In March, Whole Foods agreed to sell misshapen produce in order to help combat America’s food-waste problem. The plan wasn’t entirely the grocery chain’s, however — by then, a Change.org petition calling the company out for tossing cosmetically defective produce had amassed 111,000 signers. Now the creators of that campaign, called #WhatTheFork, are targeting the wasteful practices at Walmart, the country’s largest grocer, with a separate petition that’s rapidly closing in on 150,000 supporters. “We were successful in petitioning Whole Foods Market to sell ugly produce,” the group’s founder, Jordan Figueiredo, encourages the page’s visitors. “Now we are asking you to call on Walmart to join the movement against food waste by agreeing to sell cosmetically ‘less than perfect’ produce.”
The petition goes on to rip Walmart for basically being behind the times:
We want Walmart to combat food waste by marketing ugly produce with an educational and fun campaign like the French supermarket giant Intermarche did with its “Inglorious Fruits and Vegetables Campaign.” Stores in Europe, Australia, and Canada have seen success selling not quite “perfect” produce, offering it at an average of 30% off, and it has increased store traffic and total sales. In the U.S. Raley’s has completed a successful pilot selling ugly produce, Giant Eagle has just started a pilot and Whole Foods will start one soon.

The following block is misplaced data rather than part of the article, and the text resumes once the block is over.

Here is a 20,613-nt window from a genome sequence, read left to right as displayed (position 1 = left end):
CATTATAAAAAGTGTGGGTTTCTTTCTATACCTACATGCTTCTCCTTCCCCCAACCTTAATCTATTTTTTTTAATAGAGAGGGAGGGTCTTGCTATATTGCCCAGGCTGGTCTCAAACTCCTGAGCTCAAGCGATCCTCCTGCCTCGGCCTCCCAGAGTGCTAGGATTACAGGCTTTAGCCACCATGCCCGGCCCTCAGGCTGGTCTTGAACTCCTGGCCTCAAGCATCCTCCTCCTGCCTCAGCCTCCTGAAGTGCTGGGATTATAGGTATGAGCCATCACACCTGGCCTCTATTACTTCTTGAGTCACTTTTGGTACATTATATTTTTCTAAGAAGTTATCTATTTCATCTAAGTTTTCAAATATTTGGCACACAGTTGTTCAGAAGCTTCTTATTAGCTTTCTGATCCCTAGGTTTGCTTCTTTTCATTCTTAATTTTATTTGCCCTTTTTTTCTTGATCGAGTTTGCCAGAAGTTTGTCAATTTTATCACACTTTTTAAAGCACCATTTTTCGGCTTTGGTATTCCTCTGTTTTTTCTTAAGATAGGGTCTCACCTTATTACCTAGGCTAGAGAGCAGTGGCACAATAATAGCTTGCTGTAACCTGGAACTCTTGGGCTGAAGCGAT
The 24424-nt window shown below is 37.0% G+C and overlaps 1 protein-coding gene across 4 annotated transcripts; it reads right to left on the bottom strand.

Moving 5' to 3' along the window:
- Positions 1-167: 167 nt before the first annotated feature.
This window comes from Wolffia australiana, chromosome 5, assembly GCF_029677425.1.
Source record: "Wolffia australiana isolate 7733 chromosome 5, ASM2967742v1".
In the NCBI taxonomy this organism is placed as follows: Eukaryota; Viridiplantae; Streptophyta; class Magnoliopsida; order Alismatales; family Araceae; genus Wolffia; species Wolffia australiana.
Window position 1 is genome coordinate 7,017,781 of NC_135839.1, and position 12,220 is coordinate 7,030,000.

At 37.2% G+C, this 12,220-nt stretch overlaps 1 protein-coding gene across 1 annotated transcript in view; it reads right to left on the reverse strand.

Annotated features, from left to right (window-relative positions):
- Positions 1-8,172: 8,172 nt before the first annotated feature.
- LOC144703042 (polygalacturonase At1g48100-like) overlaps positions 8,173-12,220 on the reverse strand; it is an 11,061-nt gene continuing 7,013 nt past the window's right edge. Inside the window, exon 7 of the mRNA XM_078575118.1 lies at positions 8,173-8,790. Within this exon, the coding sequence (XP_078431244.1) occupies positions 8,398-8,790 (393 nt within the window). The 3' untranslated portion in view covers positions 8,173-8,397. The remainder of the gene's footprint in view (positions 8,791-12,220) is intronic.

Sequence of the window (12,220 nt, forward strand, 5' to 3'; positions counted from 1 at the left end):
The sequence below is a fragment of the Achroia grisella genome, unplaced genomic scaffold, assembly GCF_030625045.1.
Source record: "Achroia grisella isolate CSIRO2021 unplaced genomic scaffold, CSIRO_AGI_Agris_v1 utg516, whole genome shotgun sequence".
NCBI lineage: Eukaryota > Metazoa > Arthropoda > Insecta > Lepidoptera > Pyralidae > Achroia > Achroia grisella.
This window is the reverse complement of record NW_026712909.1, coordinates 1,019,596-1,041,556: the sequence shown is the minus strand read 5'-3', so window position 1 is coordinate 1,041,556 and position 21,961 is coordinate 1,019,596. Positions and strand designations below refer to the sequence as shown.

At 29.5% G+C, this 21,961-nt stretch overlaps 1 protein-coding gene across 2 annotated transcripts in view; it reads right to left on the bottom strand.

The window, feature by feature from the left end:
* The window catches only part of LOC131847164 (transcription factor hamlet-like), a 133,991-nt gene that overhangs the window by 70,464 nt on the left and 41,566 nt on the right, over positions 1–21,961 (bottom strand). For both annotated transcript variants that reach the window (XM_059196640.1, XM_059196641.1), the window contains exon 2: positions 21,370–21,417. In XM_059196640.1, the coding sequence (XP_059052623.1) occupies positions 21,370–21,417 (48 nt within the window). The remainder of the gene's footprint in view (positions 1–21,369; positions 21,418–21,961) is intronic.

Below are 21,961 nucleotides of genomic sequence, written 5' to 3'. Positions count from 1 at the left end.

On Wednesday, Figueiredo is traveling to Walmart headquarters in Arkansas, where he will hand-deliver the 143,000 signatures collected so far. He figures the inventor of “rollback prices” might see logic in selling odd-looking fruits and vegetables at a 30 to 50 percent discount, which he claims is the going rate these days for uglies. Walmart actually surprised people last month with news that it was requiring food suppliers to put universal best-by labels on packaging, so customers wouldn’t toss out stuff prematurely. It also started stocking so-called Spuglies, a form of ugly Russet potatoes, in Texas.
Goaded into it by #WhatTheFork or not, Walmart actually said in a blog post last week that it’s working out the details, offering this kind of backhanded compliment to its U.S. shoppers: “Because customers around the world shop very differently, our team here in the U.S. has been working for months on our first spec for this type of produce. We’re exploring the ways to make these items available while providing value to our customers and supporting farmers.”